Real Estate Appraisals: A Primer

A home purchase is the most serious transaction some people might ever consider. Whether it's a main residence, a second vacation property or one of many rentals, purchasing real property is a complex transaction that requires multiple people working in concert to make it all happen.

The majority of the participants are quite familiar. The most recognizable person in the transaction is the real estate agent. Then, the mortgage company provides the financial capital needed to fund the exchange. The title company makes sure that all areas of the exchange are completed and that a clear title passes from the seller to the purchaser.

To learn more about appraising, click here to see a short video or call us today to talk about your specific property.

So, who's responsible for making sure the value of the real estate is consistent with the amount being paid? In comes the appraiser. We provide an unbiased estimate of what a buyer might expect to pay — or a seller receive — for a parcel of real estate, where both buyer and seller are informed parties. A licensed, certified, professional appraiser from Watson Appraisal Services, Inc will ensure, you as an interested party, are informed.

Inspecting the subject property

To ascertain the true status of the property, it's our duty to first conduct a thorough inspection. We must physically see features, such as the number of bedrooms and bathrooms, the location, and so on, to ensure they really are present and are in the condition a typical person would expect them to be. The inspection often includes a sketch of the house, ensuring the square footage is correct and illustrating the layout of the property. Most importantly, we identify any obvious amenities - or defects - that would have an impact on the value of the property.

Once the site has been inspected, we use two or three approaches to determining the value of the property: paired sales analysis and, in the case of a rental property, an income approach.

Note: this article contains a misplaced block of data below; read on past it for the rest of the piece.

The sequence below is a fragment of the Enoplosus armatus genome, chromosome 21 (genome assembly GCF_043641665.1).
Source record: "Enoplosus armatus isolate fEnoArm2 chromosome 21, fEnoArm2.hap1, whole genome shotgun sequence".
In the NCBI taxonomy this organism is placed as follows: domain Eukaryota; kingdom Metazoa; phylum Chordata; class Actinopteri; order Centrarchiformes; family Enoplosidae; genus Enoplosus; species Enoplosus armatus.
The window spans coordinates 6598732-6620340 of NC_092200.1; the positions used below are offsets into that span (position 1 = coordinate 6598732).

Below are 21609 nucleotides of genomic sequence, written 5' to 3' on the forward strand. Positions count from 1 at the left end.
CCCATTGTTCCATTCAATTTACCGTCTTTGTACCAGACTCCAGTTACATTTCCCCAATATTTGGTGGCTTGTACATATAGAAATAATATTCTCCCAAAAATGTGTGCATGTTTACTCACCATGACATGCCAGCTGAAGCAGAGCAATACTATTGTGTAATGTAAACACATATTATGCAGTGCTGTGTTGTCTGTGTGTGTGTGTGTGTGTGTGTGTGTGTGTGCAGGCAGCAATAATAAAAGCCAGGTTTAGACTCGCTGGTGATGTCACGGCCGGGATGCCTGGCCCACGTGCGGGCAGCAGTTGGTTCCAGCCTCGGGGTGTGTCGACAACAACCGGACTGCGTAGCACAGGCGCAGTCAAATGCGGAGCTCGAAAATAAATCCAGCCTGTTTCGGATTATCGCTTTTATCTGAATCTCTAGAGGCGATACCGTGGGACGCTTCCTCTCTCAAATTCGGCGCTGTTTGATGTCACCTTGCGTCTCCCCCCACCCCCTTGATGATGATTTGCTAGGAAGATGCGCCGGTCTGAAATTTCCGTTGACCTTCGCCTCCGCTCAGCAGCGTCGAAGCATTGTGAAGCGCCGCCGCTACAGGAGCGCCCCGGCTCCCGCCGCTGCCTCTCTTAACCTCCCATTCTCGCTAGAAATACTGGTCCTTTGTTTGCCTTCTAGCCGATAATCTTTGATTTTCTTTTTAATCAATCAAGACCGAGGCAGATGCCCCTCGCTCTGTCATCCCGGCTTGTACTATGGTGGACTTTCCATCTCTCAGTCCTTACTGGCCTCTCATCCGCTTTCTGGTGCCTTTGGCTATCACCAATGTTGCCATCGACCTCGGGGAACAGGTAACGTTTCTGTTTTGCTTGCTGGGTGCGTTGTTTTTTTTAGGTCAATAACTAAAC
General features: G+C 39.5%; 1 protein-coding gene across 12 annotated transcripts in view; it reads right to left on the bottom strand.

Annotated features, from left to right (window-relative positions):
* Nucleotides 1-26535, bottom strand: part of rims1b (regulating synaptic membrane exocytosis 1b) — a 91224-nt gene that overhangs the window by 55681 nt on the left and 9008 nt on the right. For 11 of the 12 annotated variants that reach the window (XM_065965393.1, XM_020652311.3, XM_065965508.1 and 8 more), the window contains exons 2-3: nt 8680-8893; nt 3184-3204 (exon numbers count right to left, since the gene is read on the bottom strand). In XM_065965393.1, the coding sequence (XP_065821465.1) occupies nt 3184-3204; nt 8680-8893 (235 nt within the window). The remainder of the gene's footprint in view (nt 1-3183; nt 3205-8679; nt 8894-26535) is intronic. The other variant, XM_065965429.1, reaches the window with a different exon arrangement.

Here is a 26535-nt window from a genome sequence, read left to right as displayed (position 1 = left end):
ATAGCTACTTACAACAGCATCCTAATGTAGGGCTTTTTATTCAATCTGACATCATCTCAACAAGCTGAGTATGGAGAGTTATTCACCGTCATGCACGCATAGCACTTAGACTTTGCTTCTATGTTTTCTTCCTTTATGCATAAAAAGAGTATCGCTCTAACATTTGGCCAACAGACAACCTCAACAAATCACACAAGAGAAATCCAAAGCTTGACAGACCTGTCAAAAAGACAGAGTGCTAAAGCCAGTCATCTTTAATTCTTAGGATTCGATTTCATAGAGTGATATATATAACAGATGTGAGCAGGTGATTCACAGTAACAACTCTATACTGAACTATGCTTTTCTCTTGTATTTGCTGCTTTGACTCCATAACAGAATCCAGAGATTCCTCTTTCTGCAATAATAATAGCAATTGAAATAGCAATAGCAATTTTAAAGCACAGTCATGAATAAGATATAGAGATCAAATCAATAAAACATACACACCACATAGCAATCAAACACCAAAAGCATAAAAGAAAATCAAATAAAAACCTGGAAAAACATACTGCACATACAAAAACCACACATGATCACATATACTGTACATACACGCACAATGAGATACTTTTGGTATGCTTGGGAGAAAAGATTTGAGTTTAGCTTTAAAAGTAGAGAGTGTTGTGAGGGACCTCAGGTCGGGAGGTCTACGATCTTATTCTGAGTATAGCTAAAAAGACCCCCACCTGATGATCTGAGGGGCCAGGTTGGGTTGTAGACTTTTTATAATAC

Cost Approach

This is where the appraiser analyzes information on local construction costs, the cost of labor and other elements to derive how much it would cost to construct a property similar to the one being appraised. This value often sets the maximum on what a property would sell for. It's also the least used method.

Sales Comparison

Appraisers get to know the neighborhoods in which they work. They thoroughly understand the value of certain features to the residents of that area. Then, the appraiser looks up recent sales in the neighborhood and finds properties which are 'comparable' to the home at hand. By assigning a dollar value to certain items such as remodeled rooms, types of flooring, energy efficient items, patios and porches, or additional storage space, we add or subtract from each comparable's sales price so that they more accurately match the features of subject property.

  • Say, for example, the comparable has an extra half bath that the subject doesn't, the appraiser may subtract the value of that half bath from the sales price of the comparable.
  • If the subject has an extra half-bathroom and the comparable does not, the appraiser might add an amount to the comparable property.

A true estimate of what the subject might sell for can only be determined once all differences between the comps and the subject have been evaluated. When it comes to knowing the true value of features of homes in Raleigh and Wake, Watson Appraisal Services, Inc is second to none. This approach to value is commonly awarded the most weight when an appraisal is for a home purchase.

Valuation Using the Income Approach

A third method of valuing approach to value is sometimes applied when an area has a reasonable number of renter occupied properties. In this scenario, the amount of revenue the property produces is taken into consideration along with income produced by neighboring properties to give an indicator of the current value.

Coming Up With The Final Value

Combining information from all applicable approaches, the appraiser is then ready to document an estimated market value for the subject property. The estimate of value at the bottom of the appraisal report is not always the final sales price even though it is likely the best indication of a property's valueDepending on the individual circumstances of the buyer or seller, their level of urgency or a buyer's desire for that exact property, the closing price of a home can always be driven up or down.Regardless, the appraised value is typically used as a guideline for lenders who don't want to loan a buyer more money than the property is actually worth. It all comes down to this, an appraiser from Watson Appraisal Services, Inc will guarantee you attain the most accurate property value, so you can make the most informed real estate decisions.